I’ve always been a list maker. I use them for games I want to play, status updates, important tasks — you name it, I have a list for it. In fact, this blog post is an entry in my blog post ideas list!

While I clearly maintain lots of personal lists, I generally try to avoid making too many of them while programming.

Before I make my case, I want to clarify what I mean by Static Lists. I’m not talking about any sort of “List” data structure or “static” keyword. Full disclosure, I’ve made up the term for this post since I don’t yet know of a better way to to describe it.

A Static List

I’ll start with an generic example involving some sort of workflow system involving tasks. You can hopefully adapt this to whatever domain you find yourself in.

Let’s imagine we have some sort of task representation in our database. Each task record has a name, a status, and a role that represents the kind of user that can perform the task.

At some point a Static List emerges. Dreaming up an example, let’s say we have a list that enumerates the various names (or kinds) of tasks that make up our workflow tasks.

class Task < ApplicationRecord
  NAMES = [

It’s likely you’ve seen code like this and probably written it — I know I have. Perhaps it starts as an inclusion validation or a way to populate a select box.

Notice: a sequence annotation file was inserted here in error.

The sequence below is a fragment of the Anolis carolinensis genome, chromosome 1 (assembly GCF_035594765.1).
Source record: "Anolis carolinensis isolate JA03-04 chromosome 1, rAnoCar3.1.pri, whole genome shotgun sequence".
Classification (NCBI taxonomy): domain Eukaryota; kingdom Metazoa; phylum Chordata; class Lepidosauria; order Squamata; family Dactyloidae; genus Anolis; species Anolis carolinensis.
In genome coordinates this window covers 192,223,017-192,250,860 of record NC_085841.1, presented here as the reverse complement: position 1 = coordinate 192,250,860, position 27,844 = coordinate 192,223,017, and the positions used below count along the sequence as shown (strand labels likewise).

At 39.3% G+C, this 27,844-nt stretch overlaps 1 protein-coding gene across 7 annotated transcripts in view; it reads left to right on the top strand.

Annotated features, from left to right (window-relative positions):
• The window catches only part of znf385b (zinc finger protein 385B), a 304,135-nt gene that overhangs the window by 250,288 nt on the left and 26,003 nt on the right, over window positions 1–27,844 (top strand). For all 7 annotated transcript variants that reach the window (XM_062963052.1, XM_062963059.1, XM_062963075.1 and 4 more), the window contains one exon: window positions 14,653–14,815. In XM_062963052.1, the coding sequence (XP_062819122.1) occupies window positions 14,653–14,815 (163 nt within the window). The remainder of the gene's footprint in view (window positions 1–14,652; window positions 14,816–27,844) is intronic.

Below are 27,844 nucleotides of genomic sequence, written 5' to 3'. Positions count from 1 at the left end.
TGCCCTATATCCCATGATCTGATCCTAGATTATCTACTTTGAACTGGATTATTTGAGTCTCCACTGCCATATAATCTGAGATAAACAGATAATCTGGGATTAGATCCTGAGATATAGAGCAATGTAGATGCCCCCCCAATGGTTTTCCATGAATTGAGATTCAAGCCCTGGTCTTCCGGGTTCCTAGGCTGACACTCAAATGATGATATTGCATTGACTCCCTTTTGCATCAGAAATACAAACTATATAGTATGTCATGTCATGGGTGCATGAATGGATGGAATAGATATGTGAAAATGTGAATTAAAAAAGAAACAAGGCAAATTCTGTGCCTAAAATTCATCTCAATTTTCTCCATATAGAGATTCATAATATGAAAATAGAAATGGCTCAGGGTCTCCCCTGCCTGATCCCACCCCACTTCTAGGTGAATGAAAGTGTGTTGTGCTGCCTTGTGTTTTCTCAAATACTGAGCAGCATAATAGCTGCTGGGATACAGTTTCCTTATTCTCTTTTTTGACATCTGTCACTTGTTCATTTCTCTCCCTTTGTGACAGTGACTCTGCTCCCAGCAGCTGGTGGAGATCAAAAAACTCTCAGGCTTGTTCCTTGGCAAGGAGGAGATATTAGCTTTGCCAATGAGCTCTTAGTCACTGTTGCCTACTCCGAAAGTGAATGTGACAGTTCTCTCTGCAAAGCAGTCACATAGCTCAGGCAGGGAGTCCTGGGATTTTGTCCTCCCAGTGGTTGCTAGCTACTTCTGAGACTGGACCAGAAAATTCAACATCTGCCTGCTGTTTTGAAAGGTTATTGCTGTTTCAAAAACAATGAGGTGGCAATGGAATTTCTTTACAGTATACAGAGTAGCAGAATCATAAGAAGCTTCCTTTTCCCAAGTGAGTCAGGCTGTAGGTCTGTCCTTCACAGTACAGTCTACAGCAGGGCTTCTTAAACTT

A Portable, Accessible List

Our example above suffers from a couple problems. For one, defining the static list as a lone constant in an ActiveRecord is not the most portable. Secondly, we don’t have a way to reference individual task names.

A minor ergonomic improvement could be something like this, which I’ve seen become more common in ruby apps over the years:

module TaskNames
  ALL = [
    ENTER_DATA = "enter_data",
    SUBMIT_FOR_REVIEW = "submit_for_review",
    COMPLETE_REVIEW = "complete_review",
    SUBMIT = "submit"

The module makes the list portable and the clever use of constants inside the array makes it possible to reference individual task names (e.g TaskNames::ENTER_DATA). Great!

If your use case never gets more complex than this, I can definitely see a case for calling it a day and happily moving on. In this example, let’s say we gain some requirements that require us to indicate certain tasks must be performed by certain roles.

You might be tempted to achieve this by continuing the pattern, making another list of task names:

module TaskNames
  ALL = [
    # same as before



While there’s nothing inherently wrong with this, you may begin to run into trouble as you remove, modify and add new kinds of tasks to the system. In other words, it can quickly become challenging to know all of the lists that need updated – especially when the lists aren’t centrally located. This problem worsens as tasks gain more and more meta data.

A Portable, Accessible, Unified List

An alternate way to approach this is to unify the lists and introduce a new concept.

module Tasks
  ALL = [
    ENTER_DATA = TaskConfig.new(kind: :enter_data, role: :sales_rep),